Oil markets have stabilized but
Middle East economies are still feeling the pain of the price collapse that
began more than three years ago.
The Gulf states will barely grow this year, according
to the International Monetary Fund. It has slashed its forecast for GDP growth
across the six members of the Gulf Cooperation Council to just 0.5%, down from
0.9% it forecast in May.
"Oil exporters are continuing to adjust to these
low prices, which have dampened growth and contributed to large fiscal and
external deficits," the IMF said on Tuesday its regional economic outlook.
Oil output in the region has dropped after OPEC and
non-OPEC members agreed to cut supply to boost prices. The agreement runs through March 2018, and some countries have talked about
extending it further.
The IMF based its projections on an average oil price
of $50 a barrel. U.S. crude futures are currently trading at around $54 a
barrel, and Brent crude prices are even higher at $60.
Jihad Azour, director for the Middle East and Central
Asia at the IMF, said regional governments should not view higher oil prices as
a substitute for economic reforms.
"It's important from a policy standpoint to be on
the conservative side and to make sure we are not dependent on the oil
cycle," he told CNNMoney Emerging Markets editor John Defterios.
He urged the Gulf nations to push ahead with plans to
diversify their economies.
"Oil is still an important factor to the
macro-economics of situation in the GCC," Azour said. "But the good
news is that those countries are progressively reducing the weight and the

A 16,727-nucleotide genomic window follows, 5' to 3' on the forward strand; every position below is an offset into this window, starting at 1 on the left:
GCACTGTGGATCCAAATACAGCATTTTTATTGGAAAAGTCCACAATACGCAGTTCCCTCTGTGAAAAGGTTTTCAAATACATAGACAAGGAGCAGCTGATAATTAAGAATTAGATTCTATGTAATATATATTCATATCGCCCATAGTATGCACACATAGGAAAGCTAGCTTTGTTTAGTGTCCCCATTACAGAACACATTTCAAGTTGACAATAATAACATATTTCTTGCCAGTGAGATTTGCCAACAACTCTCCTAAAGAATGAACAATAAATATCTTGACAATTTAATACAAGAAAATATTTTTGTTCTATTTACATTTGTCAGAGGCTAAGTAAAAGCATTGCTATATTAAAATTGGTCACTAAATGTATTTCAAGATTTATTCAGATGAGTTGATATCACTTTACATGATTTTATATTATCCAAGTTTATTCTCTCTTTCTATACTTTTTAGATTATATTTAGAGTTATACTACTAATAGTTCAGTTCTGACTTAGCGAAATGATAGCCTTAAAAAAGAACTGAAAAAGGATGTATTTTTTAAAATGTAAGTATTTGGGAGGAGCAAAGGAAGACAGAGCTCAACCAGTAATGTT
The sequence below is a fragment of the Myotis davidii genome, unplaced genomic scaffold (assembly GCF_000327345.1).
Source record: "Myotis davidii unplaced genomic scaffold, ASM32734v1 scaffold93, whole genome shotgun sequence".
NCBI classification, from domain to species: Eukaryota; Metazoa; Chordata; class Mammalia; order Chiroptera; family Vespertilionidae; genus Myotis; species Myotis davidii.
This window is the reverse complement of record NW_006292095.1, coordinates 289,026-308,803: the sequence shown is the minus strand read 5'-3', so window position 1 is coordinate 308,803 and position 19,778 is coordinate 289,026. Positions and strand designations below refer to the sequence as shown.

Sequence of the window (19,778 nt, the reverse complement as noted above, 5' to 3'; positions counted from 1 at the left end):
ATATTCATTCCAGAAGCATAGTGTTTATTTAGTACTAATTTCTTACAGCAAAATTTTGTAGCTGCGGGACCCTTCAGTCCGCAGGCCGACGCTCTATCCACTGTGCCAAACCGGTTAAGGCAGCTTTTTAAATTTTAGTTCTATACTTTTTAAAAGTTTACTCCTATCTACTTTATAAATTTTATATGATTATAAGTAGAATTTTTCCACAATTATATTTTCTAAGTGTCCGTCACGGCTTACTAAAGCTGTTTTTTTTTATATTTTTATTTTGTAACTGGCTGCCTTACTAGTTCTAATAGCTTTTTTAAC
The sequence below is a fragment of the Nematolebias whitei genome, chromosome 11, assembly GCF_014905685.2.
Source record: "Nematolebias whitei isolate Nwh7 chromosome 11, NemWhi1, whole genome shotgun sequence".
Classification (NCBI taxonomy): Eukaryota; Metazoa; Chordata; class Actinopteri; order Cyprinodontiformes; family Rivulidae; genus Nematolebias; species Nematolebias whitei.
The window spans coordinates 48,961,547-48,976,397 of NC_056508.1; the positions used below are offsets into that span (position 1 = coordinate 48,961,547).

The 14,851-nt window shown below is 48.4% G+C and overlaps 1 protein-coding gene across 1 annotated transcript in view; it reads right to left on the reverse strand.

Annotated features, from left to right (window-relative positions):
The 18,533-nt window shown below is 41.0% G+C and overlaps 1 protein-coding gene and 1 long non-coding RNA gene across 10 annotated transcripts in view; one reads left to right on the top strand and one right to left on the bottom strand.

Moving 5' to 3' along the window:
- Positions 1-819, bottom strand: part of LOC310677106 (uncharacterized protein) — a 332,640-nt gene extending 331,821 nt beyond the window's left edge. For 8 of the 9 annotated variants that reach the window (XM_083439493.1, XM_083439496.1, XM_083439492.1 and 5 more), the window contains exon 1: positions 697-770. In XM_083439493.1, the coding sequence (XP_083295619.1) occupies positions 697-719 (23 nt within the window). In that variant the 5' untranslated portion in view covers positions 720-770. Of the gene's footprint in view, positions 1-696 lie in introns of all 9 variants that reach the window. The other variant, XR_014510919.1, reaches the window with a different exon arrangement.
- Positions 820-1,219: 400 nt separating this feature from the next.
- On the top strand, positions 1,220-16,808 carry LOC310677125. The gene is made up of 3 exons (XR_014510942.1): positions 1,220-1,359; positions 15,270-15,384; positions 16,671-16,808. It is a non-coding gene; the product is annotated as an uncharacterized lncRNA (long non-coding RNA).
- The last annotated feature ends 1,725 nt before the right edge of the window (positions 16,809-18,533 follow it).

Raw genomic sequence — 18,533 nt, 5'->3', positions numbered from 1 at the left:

importance of oil in the function of the economy as well as the financing of
Low oil prices have forced Gulf countries to rethink
their economic strategies. Saudi Arabia, the biggest economy in the region,
last year launched Vision
2030, a blueprint for what the economy should look like in
the next decade.
The government has cut some subsidies, announced new
taxes and lifted a controversial ban on women driving. It also tapped global
bond markets three times in less than a year, borrowing billions to balance its
The Gulf countries, including the United Arab Emirates
and Kuwait, also plan to introduce sales taxes next year.
"The key reforms that are currently contemplated
[such as] the value added tax and the continuous removal of subsidies are
the right direction," said Azour. "Those are the right types of
reforms that allow you to increase your fiscal flexibility with limited impact
The IMF expects Middle East oil exporting countries
beyond the Gulf, including Iraq, Libya, Algeria and Iran, will grow at an
average annual rate of just 2.8% over the next five years, half the rate
achieved in 2016.